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Baharat Meatballs with Lentil Rice

I made fresh Red Harissa today and decided I needed to make something it would go with for tonight’s dinner. However, it also had to be fairly quick to make, since it’s a weeknight and preferably something the three year old would be likely to eat.

So meatballs it was. The rest just sort of fell into place after making that decision.




* 400g of beef mince (although lamb would work)
* 1 rasher of bacon, rind removed, very finely chopped
* 1 heaped teaspoon of Baharat spice blend
* 1 large egg
* about 1/4 cup of flour, maybe less.


* 1 white onion
* 2 cloves of garlic
* 1 red capsicum
* 2 large mushrooms
* 1 smallish zucchini
* 1 can of tomatoes
* large pinch of salt
* 1/2 teaspoon of cracked black pepper
* 1/2 teaspoon of cumin seeds, dry roasted and ground
* about a dozen large kalamata olives cut on half

Lentil Rice

* 1 1/2 cups of bas mati (or long grain) rice
* 1/2 cup of red lentils
* 1 clove of garlic, finely chopped
* 4 green cardamon pods
* 1 teaspoon of salt
* 3 cups of water


Lentil Rice

Place all the ingredients in a large microwave safe casserole dish, and microwave on medium (60%) power for about 23 minutes (1,000W microwave, adjust accordingly). Alternatively you can use a rice cooker (steamer) or failing that, use a saucepan.
If using a saucepan, bring the water to boil first, then add the remaining ingredients, stir, cover and reduce heat to low. Allow to cook for at least 20 minutes before lifting the lid to check consistency. When done, all the liquid should have been absorbed by the rice/lentils which should be soft.


Finely chop onion, capsicum and garlic place in a medium-large saucepan with some olive oil to sauté.
Coarsely chop the mushrooms and zucchini to your liking and add to the pot after a couple of minutes.
Add the can of tomatoes and crush them with your stirring spoon. Add the spices, cover and simmer on low heat.
Reserve the olives and add with the meatballs.


While the sauce is simmering, combine all the meatball ingredients in a large bowl and mix until smooth. Using a soup spoon, scoop out a measure of meat and roll into a ball with your hands. Repeat until you’ve used all the meat.

Place the meatballs in the saucepan (with the olives) carefully so as not to squish or break them, then cover and leave simmering for about 15 minutes (or longer if need be).

Just before you’re ready to serve, uncover the saucepan and increase the heat a bit to reduce the sauce. Stir carefully. Once your desired sauce thickness is reached, turn off the heat and serve on a bed of the lentil rice with a big dollop of yoghurt and some Red Harissa.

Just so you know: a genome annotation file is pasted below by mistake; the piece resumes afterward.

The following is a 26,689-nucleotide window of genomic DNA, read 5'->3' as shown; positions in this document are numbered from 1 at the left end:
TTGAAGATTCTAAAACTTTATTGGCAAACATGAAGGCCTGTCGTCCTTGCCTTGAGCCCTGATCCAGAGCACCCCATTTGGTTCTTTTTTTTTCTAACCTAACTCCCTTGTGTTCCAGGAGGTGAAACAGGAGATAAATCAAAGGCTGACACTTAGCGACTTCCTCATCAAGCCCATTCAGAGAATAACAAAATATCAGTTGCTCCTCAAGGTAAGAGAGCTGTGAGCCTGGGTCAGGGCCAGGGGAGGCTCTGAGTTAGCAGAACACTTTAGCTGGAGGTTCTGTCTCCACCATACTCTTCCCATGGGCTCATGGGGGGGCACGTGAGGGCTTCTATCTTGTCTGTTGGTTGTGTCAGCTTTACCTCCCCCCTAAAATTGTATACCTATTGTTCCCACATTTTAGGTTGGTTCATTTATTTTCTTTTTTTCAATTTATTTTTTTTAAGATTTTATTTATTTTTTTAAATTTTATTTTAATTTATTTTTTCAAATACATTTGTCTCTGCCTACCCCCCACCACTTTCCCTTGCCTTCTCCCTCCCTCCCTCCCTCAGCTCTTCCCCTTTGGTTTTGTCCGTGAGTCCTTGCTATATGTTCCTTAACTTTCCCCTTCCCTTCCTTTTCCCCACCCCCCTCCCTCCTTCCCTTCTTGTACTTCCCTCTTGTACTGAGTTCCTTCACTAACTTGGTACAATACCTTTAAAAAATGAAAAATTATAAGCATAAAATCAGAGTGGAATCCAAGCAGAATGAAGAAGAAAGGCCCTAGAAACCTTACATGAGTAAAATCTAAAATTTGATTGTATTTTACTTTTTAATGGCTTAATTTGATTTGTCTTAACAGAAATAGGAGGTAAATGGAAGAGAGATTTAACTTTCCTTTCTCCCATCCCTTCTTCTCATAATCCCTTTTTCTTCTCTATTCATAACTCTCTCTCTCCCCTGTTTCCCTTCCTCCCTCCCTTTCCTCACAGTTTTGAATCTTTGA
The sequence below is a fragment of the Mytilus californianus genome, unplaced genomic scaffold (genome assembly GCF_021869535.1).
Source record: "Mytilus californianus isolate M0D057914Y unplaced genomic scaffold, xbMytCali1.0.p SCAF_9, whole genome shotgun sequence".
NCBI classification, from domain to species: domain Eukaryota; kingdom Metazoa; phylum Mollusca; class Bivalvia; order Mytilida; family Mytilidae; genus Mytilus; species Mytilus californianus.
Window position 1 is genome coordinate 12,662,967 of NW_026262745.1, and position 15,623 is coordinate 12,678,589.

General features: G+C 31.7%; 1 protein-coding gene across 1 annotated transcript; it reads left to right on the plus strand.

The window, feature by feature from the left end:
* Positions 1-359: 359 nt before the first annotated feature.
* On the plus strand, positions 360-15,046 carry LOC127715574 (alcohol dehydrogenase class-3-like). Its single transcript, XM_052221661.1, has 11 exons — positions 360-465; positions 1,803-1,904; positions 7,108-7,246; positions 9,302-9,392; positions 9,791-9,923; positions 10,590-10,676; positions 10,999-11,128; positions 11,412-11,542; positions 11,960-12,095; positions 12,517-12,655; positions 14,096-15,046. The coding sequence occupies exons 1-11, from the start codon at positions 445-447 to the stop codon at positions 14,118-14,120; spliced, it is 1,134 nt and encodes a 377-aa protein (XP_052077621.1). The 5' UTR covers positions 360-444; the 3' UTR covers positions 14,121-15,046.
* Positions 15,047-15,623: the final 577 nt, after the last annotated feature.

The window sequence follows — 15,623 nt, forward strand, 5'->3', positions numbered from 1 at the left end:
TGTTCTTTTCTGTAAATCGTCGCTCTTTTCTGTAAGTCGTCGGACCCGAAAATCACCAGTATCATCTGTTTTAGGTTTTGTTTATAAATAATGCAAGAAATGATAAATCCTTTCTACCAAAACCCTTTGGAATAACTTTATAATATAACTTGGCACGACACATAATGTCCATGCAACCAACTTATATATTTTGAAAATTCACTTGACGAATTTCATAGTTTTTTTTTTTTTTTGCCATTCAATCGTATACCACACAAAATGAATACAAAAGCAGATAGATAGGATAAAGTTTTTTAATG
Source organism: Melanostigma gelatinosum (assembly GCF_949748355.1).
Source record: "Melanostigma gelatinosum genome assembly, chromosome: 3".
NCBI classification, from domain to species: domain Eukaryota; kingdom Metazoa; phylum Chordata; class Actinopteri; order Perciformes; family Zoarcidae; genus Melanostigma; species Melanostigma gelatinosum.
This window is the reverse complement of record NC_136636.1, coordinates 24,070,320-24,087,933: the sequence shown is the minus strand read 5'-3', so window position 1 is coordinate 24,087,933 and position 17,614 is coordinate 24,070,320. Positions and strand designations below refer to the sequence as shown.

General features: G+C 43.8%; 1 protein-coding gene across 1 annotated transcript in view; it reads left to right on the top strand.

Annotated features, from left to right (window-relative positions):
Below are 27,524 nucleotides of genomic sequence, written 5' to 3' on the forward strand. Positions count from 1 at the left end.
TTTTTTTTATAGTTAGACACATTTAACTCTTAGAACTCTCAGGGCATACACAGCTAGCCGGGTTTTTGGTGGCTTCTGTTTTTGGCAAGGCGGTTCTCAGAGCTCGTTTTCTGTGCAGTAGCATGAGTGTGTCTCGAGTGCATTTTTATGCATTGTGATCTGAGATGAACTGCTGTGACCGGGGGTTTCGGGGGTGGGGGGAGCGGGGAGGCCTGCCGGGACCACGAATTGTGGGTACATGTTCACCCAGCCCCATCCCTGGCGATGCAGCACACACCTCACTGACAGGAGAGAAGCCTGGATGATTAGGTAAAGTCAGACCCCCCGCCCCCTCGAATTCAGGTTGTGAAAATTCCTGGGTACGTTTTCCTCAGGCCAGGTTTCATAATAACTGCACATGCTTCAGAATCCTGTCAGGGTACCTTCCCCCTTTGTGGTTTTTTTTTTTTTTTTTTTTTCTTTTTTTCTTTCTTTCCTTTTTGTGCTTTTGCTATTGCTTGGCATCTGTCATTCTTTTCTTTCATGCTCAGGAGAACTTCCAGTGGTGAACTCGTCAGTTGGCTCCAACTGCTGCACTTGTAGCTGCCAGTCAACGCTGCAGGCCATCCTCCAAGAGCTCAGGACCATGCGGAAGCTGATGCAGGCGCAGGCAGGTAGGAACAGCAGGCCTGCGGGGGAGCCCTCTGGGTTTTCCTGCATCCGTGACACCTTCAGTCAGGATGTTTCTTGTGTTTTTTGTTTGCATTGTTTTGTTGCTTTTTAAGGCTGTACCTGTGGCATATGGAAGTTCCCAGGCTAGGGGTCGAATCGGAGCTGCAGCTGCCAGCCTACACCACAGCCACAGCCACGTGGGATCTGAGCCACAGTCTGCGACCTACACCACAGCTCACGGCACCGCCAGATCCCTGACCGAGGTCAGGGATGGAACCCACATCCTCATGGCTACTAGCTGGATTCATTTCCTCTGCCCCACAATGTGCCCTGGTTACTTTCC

posted to Australian,Moorish,Recipes @ 8:49 pm

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  • At 1:53 am on 4 August, 2006, Brilynn commented:

    Hello, I linked to your blog from Chocolate and Zucchini. I started a blog of my own a couple months ago and am impressed with how good your pictures look. Mine always look decidedly amature… part of the problem is that once I make something I want to eat it or serve it right away and don’t spend time trying to make a nice photo. Do you use any particular program to make yours look so nice? (Have a look at my site and you’ll see the difference…)

  • At 7:01 am on 4 August, 2006, David commented:

    Hi Brilynn,

    Thanks for the kind comments.

    As for food photography, it’s a bit of an art to get it right. I don’t manipulate my images (apart from resizing and adding a 6 pixel black border), they’re pretty much just how they come out of the camera.

    The trick is to:

    a) avoid using a flash as much as possible. If need be, turn on extra lights, position mirrors to reflect light onto your subject, etc
    b) get close. Use the macro mode of your camera and get in t close and personal.
    c) try to keep the angle off the horizontal between 10 and 35 degrees. This one in particular is a guideline meant to be broken, but if you follow it more often than not you’ll get a better looking picture.
    d) crop. It’s not always necessary to see the whole of the dish in order to get a good photo of it. Seeing part of it can give the impression of the whole dish and leads to a more exciting and enticing picture.
    e) the background, and here’s where I don’t always get it right, try to have a non-cluttered background, and blur it out by reducing the depth of field on your camera. (macro mode will usually do this, but sometimes I use the big tripod and zoom right in from a distance).
    f) use a tripod. Get one of those little flexible ones that are about 6 inches long and use it to position your camera on the bench near the food. That way you can get clear shots without a flash.

    Hope that helps 🙂

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